café culture

Urban growth fuels booming café culture

Dr Emma Felton of the Queensland University of Technology says café culture is now a firm fixture in urban life globally, providing new social spaces for a diverse range of people. 

Emma has just published Filtered: Coffee, the Café and the 21st century City (Routledge) which examines the rise of café culture, from Melbourne to Shanghai, Tokyo, London, and Berlin.

Dr Emma Felton of the Queensland University of Technology

“The growth of the café since the late 20th century is extraordinary and very much linked to significant socio-cultural and technological change. For the first time in history, the majority of the world’s population now lives in cities and cafés serve an important role for connecting people.” said Dr Felton.

“The coffee bean is the world’s fourth most traded agricultural commodity and the global coffee industry is worth $US100 billion (about $140 billion), with more than 500 billion cups of coffee drunk worldwide each year.”

Emma, who specialises in researching and writing about cities from social and cultural perspectives, calls modern café culture “a connoisseur’s playground”.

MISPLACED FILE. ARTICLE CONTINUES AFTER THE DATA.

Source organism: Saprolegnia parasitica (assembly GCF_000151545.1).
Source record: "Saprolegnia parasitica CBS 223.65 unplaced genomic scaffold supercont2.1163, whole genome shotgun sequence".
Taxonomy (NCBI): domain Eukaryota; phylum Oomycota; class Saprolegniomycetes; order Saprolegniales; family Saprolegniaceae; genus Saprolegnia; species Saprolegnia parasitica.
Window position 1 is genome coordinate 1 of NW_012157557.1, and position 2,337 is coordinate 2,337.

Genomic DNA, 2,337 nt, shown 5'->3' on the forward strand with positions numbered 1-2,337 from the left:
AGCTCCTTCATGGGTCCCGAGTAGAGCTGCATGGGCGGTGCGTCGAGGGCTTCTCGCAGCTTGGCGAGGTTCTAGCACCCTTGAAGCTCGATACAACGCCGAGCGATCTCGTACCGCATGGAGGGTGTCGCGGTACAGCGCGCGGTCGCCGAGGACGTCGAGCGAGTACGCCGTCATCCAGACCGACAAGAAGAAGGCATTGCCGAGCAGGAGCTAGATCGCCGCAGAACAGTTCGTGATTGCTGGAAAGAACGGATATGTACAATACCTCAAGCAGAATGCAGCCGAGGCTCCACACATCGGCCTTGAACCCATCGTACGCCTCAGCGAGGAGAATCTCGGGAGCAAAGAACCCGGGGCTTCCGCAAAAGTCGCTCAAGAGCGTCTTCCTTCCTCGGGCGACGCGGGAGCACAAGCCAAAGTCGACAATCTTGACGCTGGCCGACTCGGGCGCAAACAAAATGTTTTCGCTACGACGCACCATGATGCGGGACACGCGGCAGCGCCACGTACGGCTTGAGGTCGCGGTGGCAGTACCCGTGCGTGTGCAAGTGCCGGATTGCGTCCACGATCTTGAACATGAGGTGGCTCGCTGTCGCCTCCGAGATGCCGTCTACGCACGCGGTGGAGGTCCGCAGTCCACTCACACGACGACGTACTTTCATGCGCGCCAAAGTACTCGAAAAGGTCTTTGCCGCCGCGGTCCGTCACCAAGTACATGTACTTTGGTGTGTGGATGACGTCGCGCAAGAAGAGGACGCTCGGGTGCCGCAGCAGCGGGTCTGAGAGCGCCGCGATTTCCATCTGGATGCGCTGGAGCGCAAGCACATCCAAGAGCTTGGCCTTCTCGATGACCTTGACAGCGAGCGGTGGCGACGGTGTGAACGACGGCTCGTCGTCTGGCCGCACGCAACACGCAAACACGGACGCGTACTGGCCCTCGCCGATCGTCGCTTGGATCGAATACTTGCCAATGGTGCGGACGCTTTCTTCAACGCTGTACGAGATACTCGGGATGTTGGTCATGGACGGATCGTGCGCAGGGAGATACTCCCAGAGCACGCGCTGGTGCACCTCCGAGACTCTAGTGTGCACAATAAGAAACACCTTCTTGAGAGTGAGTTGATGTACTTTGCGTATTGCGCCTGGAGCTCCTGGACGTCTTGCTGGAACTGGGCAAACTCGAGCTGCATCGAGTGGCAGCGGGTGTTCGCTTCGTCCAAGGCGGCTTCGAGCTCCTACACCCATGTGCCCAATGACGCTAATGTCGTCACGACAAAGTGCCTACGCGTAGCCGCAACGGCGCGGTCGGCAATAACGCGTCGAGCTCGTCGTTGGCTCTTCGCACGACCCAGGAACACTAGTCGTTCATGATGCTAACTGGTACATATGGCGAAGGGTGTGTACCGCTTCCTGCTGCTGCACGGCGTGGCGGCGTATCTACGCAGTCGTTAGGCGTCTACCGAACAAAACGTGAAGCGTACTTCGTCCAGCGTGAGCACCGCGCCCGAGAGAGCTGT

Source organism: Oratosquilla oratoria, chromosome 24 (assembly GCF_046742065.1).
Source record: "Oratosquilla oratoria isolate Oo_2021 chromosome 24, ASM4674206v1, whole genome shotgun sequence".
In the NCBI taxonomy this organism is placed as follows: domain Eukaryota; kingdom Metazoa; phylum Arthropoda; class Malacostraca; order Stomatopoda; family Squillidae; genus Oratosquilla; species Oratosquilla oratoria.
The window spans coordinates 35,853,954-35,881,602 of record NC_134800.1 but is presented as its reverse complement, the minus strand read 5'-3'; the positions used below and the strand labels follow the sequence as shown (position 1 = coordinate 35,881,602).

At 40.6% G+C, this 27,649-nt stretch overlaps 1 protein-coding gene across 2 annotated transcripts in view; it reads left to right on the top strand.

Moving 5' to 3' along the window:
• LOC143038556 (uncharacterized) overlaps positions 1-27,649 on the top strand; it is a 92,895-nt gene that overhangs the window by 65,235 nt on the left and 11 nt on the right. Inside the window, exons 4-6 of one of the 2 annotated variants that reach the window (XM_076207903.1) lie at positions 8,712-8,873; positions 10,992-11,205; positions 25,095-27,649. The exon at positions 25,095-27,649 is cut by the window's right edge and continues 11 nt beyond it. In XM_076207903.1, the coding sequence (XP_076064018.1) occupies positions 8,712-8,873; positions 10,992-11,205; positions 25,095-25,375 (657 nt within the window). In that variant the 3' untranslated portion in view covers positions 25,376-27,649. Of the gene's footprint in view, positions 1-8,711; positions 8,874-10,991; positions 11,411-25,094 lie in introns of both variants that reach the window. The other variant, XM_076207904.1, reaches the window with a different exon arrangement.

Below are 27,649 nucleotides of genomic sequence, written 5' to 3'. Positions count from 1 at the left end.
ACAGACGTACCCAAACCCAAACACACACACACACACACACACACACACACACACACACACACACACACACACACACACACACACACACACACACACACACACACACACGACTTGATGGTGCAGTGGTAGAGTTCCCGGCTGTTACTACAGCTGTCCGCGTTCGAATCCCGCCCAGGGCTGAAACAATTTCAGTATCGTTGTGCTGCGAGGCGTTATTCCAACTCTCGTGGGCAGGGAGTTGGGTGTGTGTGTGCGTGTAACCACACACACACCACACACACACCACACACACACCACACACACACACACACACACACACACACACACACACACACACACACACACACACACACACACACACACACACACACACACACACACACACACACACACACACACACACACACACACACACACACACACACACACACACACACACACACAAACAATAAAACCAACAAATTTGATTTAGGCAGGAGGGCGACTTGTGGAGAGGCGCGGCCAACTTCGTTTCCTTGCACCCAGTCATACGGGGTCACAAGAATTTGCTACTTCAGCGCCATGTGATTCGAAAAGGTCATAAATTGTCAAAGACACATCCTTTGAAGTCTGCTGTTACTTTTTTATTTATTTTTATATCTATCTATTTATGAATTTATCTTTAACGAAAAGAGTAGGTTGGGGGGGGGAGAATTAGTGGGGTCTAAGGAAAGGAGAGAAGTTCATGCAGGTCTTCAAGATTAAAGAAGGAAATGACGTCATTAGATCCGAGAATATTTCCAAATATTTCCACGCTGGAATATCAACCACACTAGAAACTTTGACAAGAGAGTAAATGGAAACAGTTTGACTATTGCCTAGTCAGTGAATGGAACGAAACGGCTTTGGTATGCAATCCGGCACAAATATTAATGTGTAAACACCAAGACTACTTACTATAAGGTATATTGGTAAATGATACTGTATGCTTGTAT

“From the ethical sourcing of origin beans, direct trade between roasters and plantations, the variety of specialty styles, tastings, the rise of the barista and other developments, coffee and it’s enjoyment is now on par with wine-making and fine dining,” Emma says.

“I was intrigued by the obvious growth of coffee shops and their relationship to urban renewal. They really are everywhere now. I undertook research in Japan, China and Europe as well as Australia, as in the past 10 years it has become a truly global phenomenon – for example, cafés are outpacing pubs in the UK, where pubs are on the decline, while Starbucks is opening a café in China every week.”

Finland, The Netherlands, and Norway vie for the title of highest coffee consumers while Asian countries, traditionally tea cultures, are the fastest growing consumers of coffee, especially China and Indonesia.

“Cafés are the [fastest] growing segment of the hospitality industry worldwide. Fifteen years ago, in my inner-city neighbourhood in Brisbane, I could count the cafés on one hand. Now there are 60 in a radius of about three kilometres,” Emma says. “Cafés and restaurants have become an integral part of the urban renewal and transformation of many inner-city areas like mine.”

“Australia is often credited with being a world-leader in specialty coffee and the invention of the flat white. Our coffee drinkers are very discerning and the independents do better here than chains like Starbucks which has closed down 60 of its 87 cafés opened here since the beginning of the 21st Century. At the same time, the café scene in Australia, as well Japan and China, is quite different to that of the traditional European café culture.”

Filtered: Coffee, the Café and the 21st century City is available online. Emma will launch the physical copy at Avid Reader at West End, Queensland, on Thursday 31 January.